Tag Archives: questions

Quotes Worth Repeating – The Guru’s Cat

10257039_10204059223820221_7035561874645616129_n (1)The story of the Guru’s cat by Anthony de Mello is worth repeating:

When the guru sat down to worship each evening, the ashram cat would get in the way and distract the worshipers. So he ordered that the cat be tied during evening worship.

After the guru died the cat continued to be tied during evening worship. And when the cat died, another cat was brought to the ashram so that it could be duly tied during evening worship.

Centuries later learned treatises were written by the guru’s disciples on the religious and liturgical significance of tying up a cat while worship is performed.   – Anthony de Mello

You can find this story and many more in Anthony de Mello’s book The Song of the Bird

Stages of Faith and Beauty in the Wilderness

I originally posted Beauty In The Wilderness in March 2011 as I prepared for Lent.  I have done a rewrite so I could post it today as a contribution to the November Synchroblog: “Faith Stories”

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Over the years my faith has changed significantly – as I believe it should. For many years my faith was mostly about ascribing to a list of beliefs that were non-negotiable. Today my faith is more about living into the way of Jesus which mostly ends up being about loving others.

When I first started having questions and doubts about “the list” of non-negotiables I was really thrown off balance but over time I have become pretty comfortable with having more questions than answers and embracing the mystery of God.  I no longer believe that changing my mind about some faith related issue is evidence of a weak faith or being an immature Christian.  In fact, I ascribe to the idea that an active, vibrant life of faith will often lead to stages of faith that are filled with questions and doubts (see stage 4 in the chart below) which can lead to wonderful revelation and transformation (stages 5 & 6 in the chart) that always seemed out of reach in the midst of being so certain about everything. [1]

nextreformation.com wp admin resources stages of faith.pdf

These days I assume that I am surely wrong about a multitude of things that I believe at any given moment. However, that doesn’t stop me from living out my faith with conviction and passion. Instead, it imbibes me with a dose of humility that keeps me from feeling like the world has ended if I happen to discover that what I thought was true doesn’t hold up under serious study, thought, prayer and scrutiny.

One of the things that I have a significantly different perspective about these days is suffering … or “the wilderness” as it is often referred to by Christians.

“The wilderness holds answers to more questions than we have yet learned to ask.” – Nancy Wynne Newhall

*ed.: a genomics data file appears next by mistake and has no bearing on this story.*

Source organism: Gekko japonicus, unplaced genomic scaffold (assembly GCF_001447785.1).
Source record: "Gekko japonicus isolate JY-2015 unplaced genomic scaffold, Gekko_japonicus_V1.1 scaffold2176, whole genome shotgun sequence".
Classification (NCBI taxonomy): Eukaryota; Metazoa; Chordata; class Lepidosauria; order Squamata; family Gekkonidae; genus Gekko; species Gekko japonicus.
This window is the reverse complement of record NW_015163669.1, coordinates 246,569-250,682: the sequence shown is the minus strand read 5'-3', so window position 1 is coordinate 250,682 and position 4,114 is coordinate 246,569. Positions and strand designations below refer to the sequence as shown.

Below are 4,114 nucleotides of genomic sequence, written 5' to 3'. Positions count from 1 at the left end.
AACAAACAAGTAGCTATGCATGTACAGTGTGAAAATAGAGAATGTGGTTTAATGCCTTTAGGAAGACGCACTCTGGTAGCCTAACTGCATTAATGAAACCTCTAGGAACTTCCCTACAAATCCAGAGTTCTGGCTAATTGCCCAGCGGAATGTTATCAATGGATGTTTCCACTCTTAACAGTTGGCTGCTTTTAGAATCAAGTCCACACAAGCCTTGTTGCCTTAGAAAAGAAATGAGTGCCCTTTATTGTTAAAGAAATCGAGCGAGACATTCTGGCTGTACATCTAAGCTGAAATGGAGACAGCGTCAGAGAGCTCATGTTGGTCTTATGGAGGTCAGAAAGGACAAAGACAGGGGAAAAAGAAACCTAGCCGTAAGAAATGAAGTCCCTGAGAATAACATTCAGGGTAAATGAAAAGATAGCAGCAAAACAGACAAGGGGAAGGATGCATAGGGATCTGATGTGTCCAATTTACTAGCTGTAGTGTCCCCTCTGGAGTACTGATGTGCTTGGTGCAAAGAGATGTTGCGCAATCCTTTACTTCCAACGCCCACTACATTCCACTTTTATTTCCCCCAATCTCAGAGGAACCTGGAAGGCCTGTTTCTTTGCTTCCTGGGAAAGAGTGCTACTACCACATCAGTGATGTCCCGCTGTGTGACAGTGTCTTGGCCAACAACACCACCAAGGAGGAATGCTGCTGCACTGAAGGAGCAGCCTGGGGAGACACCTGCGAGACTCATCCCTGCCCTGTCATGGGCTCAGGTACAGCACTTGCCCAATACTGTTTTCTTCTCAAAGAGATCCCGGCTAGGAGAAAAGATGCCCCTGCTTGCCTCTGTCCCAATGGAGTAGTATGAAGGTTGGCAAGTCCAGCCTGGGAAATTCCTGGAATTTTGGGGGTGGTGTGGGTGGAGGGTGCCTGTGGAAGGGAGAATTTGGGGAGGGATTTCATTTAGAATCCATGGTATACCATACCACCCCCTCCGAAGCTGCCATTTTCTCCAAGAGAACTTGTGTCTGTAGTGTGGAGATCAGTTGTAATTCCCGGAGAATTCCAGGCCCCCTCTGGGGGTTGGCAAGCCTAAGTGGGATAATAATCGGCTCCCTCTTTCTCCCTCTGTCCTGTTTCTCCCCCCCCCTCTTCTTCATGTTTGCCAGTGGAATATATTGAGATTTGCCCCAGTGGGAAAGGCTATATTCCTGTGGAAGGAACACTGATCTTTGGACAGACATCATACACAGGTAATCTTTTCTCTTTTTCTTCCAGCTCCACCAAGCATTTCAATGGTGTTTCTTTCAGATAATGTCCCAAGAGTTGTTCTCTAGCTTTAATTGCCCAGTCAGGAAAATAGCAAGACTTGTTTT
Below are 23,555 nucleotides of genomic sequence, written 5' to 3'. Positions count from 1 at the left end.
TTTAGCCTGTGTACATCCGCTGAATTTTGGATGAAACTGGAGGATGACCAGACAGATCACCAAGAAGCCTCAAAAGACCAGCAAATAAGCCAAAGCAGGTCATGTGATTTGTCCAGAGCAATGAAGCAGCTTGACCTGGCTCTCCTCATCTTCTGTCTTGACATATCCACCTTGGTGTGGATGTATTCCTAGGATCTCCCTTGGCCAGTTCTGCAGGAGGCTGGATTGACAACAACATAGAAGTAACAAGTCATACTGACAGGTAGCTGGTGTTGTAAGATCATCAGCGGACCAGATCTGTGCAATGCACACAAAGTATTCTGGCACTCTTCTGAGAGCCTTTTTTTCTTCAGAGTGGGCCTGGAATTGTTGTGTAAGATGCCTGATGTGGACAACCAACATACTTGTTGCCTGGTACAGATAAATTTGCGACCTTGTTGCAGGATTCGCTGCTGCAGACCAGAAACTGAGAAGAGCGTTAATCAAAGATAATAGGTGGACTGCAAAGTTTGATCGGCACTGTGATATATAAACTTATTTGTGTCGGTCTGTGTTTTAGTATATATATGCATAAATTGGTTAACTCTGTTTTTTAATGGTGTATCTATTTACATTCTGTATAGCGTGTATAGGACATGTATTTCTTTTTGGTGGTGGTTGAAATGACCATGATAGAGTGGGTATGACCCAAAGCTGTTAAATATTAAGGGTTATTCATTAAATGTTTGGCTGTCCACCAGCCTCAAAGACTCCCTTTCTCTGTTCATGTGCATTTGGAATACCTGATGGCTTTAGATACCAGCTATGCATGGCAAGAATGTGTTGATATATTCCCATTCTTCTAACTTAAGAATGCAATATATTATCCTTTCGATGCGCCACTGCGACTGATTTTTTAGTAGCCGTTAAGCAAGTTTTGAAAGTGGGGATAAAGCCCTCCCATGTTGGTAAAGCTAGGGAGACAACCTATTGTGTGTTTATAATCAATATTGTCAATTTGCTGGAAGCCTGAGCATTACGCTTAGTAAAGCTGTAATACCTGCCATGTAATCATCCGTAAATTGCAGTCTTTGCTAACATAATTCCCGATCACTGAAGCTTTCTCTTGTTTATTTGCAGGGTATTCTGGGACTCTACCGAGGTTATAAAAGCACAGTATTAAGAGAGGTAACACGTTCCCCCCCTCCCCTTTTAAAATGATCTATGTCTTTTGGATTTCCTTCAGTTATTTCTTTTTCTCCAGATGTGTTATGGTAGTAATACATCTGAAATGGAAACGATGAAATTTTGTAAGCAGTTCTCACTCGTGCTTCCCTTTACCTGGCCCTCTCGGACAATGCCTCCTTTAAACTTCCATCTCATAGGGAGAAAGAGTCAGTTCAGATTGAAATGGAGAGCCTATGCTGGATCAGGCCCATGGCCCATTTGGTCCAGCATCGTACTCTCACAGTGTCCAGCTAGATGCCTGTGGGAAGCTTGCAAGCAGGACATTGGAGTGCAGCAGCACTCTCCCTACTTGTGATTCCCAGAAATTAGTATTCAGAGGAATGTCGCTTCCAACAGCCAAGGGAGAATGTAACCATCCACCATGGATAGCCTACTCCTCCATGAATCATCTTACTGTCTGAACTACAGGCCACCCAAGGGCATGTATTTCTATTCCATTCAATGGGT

I grew up hearing sermons and bible lessons that talked about God leading us into the wilderness in order to teach us something – about Him, about ourselves, about the world we live in. The “wilderness” was another word for suffering and the reason (they said) God led us into suffering was because in the midst of suffering he was able to get our attention, to cause us to trust him and to make us teachable and transformable.

I believed it and it made me very afraid of God.

Whether it was a relationship problem or an illness or unemployment I didn’t just have the anxiety of the problem at hand to deal with – I also had the emotional and spiritual agony of believing that God was making me suffer in order to get my attention so I could be transformed.

I don’t believe that anymore.

Now don’t get me wrong – I believe there are things I can learn in the wilderness and I believe my wilderness experiences do change me.  I even believe God can bring good out of wilderness situations – I just don’t believe God is causing or orchestrating my suffering. Of course I still battle those beliefs that set God up as my adversary but after I talk myself into remembering God isn’t causing my suffering I can more easily trust God in the midst of my wilderness.  And for as much as I dislike wilderness experiences and spend a fair amount of time and energy avoiding wilderness experiences it is in the wilderness where I have found out the most about who I really am and what my life is really about.  Not so much because of the suffering that takes place in the wilderness but because of the self awareness and self examination it causes, because of the focus it produces, because of the questions it births, because of the humility it generates.

“the wilderness is still one of the most reality-based, spirit-filled, life-changing places a person can be.” Barbara Brown Taylor

It was during a wilderness experience where I discovered God wasn’t the perpetrator of my suffering – that I didn’t need to be punished for who I was and it was okay for me to be me – in fact, it was better than okay, it was good.